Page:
The Ashes: The Urn is Returning!!! Time for some credit where it is due!

I have been a fan of cricket since as long as I can remember. I have loved the game of cricket since the first time I picked up a Symonds Tusker from the club under 12 kit bag as a 9 year old and strode out to take guard for Booval Cricket Club at Silkstone State School. In my now 27 years of loving this wonderful game I have bled the maroon of the Queensland Bulls and I have bled the green of the Australian baggy green as those teams have gone into battle. It would be fair to say that I can not remember a series of cricket nor a win of a series as this Ashes series just won by Australia that has effected me as much as this one has. I am not ashamed at all to admit that I had watery eyes after the final wicket was taken.

I have been pondering why this is and have come to a pretty simple answer: I hate losing and, more to the point, I hate losing to England. Losing to England to me is just as bad as losing, as a Queenslander, to New South Wales in State of Origin (or anything else for that matter).

Off the back of the English regaining the Ashes 2-1 in 2009, they absolutely smashed Australia on our own turf in 2010/11 (the result in Perth was an aberation) and then just this winter gone Australia was beaten without finding a way to win again in England. And I have hated every minute of it!

Coming into this series I was hopeful for a positive result and yet dismayed at what I saw was a poor preparation from the Australian team. I tipped England to win the Ashes which was my head leading me astray when my heart was screaming “WE CAN WIN THIS!” and “COME ON YOU BIG BASTARD, GET BEHIND YOUR TEAM!”. I was wrong. Scratch that: I was spectacularly wrong and win it Australia has.

This series win is a triumph for many. Whilst there are many who get the obvious plaudits, the names Johnson, Warner and Clarke the headliners (don’t get me wrong: they have been brilliant but I want to focus elsewhere), here are the players / coaches I most happy for and, to me, deserve as big, if not bigger, coronations that usual suspects because of the roll that they have played in the dismantling of England and their domination of their direct opponent:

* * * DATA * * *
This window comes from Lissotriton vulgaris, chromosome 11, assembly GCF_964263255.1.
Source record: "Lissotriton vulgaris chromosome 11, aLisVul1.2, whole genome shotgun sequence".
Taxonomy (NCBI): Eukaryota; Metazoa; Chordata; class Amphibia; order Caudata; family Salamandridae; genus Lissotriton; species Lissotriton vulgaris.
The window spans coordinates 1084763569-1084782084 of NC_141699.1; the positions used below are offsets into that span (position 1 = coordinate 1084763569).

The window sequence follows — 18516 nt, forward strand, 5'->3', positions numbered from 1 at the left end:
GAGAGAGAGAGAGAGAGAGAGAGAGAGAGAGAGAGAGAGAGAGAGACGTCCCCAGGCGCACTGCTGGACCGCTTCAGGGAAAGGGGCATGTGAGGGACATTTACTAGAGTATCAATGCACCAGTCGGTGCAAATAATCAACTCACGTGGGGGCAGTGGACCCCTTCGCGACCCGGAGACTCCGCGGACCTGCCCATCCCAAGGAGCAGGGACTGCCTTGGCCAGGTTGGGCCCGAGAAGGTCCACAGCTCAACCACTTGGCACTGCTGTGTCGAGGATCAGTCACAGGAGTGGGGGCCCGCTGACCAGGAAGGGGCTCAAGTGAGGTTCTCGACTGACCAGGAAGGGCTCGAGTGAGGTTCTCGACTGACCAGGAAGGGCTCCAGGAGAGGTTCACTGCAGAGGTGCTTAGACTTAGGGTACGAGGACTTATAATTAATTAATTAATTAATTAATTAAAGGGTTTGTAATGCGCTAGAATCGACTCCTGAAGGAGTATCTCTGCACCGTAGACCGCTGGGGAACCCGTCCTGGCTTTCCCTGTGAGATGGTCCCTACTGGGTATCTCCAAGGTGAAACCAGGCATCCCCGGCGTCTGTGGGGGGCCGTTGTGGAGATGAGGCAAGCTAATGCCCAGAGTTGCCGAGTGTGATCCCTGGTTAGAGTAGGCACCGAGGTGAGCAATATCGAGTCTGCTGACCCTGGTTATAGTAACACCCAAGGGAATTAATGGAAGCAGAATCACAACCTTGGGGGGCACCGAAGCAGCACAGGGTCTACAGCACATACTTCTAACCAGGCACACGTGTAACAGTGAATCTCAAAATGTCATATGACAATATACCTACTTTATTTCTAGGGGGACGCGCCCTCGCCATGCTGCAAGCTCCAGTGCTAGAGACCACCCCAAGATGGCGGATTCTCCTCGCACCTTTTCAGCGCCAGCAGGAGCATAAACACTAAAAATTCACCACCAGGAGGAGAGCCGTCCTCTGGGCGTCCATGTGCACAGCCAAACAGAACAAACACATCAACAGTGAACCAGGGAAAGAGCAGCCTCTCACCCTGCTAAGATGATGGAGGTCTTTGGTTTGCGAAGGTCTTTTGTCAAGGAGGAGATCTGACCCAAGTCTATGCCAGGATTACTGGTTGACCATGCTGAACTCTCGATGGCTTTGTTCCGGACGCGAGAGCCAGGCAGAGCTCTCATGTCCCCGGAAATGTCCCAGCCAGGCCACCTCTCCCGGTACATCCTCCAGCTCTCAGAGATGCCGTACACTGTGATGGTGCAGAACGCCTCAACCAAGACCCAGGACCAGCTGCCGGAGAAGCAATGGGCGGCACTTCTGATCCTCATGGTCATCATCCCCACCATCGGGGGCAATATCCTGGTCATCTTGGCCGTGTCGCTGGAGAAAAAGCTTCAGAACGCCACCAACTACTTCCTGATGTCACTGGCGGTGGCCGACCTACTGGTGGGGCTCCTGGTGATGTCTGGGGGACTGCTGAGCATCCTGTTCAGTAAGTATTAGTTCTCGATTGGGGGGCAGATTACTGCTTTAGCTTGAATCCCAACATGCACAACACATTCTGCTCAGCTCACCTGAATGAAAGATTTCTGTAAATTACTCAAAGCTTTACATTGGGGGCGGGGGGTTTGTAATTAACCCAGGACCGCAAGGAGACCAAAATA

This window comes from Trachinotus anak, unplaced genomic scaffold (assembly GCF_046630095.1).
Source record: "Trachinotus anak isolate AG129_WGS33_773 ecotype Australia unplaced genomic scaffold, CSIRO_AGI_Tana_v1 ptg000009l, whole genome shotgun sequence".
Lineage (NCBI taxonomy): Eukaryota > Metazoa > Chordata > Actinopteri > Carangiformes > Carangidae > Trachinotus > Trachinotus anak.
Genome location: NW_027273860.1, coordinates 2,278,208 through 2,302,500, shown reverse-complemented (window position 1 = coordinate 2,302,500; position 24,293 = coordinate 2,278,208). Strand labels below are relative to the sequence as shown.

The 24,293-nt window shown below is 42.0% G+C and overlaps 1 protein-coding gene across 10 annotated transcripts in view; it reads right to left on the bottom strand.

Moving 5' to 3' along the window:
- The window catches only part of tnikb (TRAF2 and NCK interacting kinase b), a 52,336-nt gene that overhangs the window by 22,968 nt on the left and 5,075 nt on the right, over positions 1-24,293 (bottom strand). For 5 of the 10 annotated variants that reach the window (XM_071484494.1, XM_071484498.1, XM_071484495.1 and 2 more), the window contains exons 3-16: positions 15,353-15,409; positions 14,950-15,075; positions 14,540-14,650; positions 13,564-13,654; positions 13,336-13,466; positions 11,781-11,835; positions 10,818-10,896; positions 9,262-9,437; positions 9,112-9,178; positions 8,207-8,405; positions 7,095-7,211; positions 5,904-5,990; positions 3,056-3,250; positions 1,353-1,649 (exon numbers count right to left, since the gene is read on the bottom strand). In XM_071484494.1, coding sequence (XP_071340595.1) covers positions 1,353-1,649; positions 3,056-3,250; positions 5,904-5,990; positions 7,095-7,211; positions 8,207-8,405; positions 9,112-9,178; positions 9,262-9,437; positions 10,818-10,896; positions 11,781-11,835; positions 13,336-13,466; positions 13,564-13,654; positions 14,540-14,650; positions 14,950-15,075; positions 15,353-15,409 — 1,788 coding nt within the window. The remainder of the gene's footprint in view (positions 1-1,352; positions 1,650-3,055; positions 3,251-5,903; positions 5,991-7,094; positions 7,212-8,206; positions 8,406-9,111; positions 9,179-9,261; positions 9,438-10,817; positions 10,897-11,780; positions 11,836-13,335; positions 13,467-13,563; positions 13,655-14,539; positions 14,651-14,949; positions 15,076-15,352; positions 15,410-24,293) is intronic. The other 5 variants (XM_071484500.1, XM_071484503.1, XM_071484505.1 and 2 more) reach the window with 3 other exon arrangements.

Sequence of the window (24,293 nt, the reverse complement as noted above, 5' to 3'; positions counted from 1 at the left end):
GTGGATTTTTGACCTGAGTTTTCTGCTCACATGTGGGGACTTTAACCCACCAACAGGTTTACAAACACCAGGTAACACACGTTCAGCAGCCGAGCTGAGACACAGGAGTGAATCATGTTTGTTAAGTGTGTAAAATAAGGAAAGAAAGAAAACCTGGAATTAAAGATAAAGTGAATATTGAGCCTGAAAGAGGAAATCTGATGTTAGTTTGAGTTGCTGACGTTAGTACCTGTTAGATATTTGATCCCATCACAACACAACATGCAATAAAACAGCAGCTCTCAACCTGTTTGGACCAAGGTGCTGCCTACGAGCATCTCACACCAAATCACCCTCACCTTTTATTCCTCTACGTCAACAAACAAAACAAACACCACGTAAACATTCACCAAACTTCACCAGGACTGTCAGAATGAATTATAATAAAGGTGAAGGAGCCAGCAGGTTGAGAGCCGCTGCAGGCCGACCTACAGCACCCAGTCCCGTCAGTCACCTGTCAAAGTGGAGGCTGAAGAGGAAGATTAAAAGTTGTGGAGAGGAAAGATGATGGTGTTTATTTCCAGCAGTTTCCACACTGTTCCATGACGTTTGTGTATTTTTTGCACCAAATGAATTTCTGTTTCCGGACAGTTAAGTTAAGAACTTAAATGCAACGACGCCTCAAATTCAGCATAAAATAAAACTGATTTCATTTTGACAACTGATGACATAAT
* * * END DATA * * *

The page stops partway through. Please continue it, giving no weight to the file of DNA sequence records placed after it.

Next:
Nathan Lyon

I am an unabashed Nathan Lyon fan. I was not always but I was swayed both by looking at his numbers and by the injustice of the manner with which those in power (Invers and Howard) treated him, particularly in England this winter. It is easy to forget that he was not included in the team for the first two tests of the English winter series in favour of a 19 year old who had played only 3 first class games. He has been a vital part of Australia’s bowling attack this series: taking a wicket at least in every innings Australia has bowled and, more particularly, taking what could be described as “big wickets” when his team needed them most. The ultimate team man and the singer of Australia’s victory song he has gone from a forgotten man to a vital cog in the bowling attack that returned the Ashes. He has been easily the better of the two principal spinners: stats don’t lie and with Swann averaging 80 runs per wicket compared to Lyon’s 31.40 is enough said.

Brad Haddin

Converse to my position on Nathan Lyon, I have taken a long time to warm to Brad Haddin and his return to the test team for the series in England. I have strongly advocated for the elevation of Chris Hartley to the team. That statement out of the way: there can be no denying that Brad Haddin has been Australia’s player of the series so far. Vital runs just about every time he has batted has been combined with a display of wicketkeeping that has had even the harshest of judges of wicketkeepers (other wicketkeepers including I Healy) waxing lyrical about his work behind the stumps. Again, the comparison between his form and that of his direct competitor, Matt Prior, is an easy one and can be pin pointed as one of the principal reasons Australia is leading this series 3-0. Simply put Prior is in the worst form of his career with both the bat and the gloves whilst Haddin could now, hypothetically, play into his 40s should he wish to.

Craig McDermott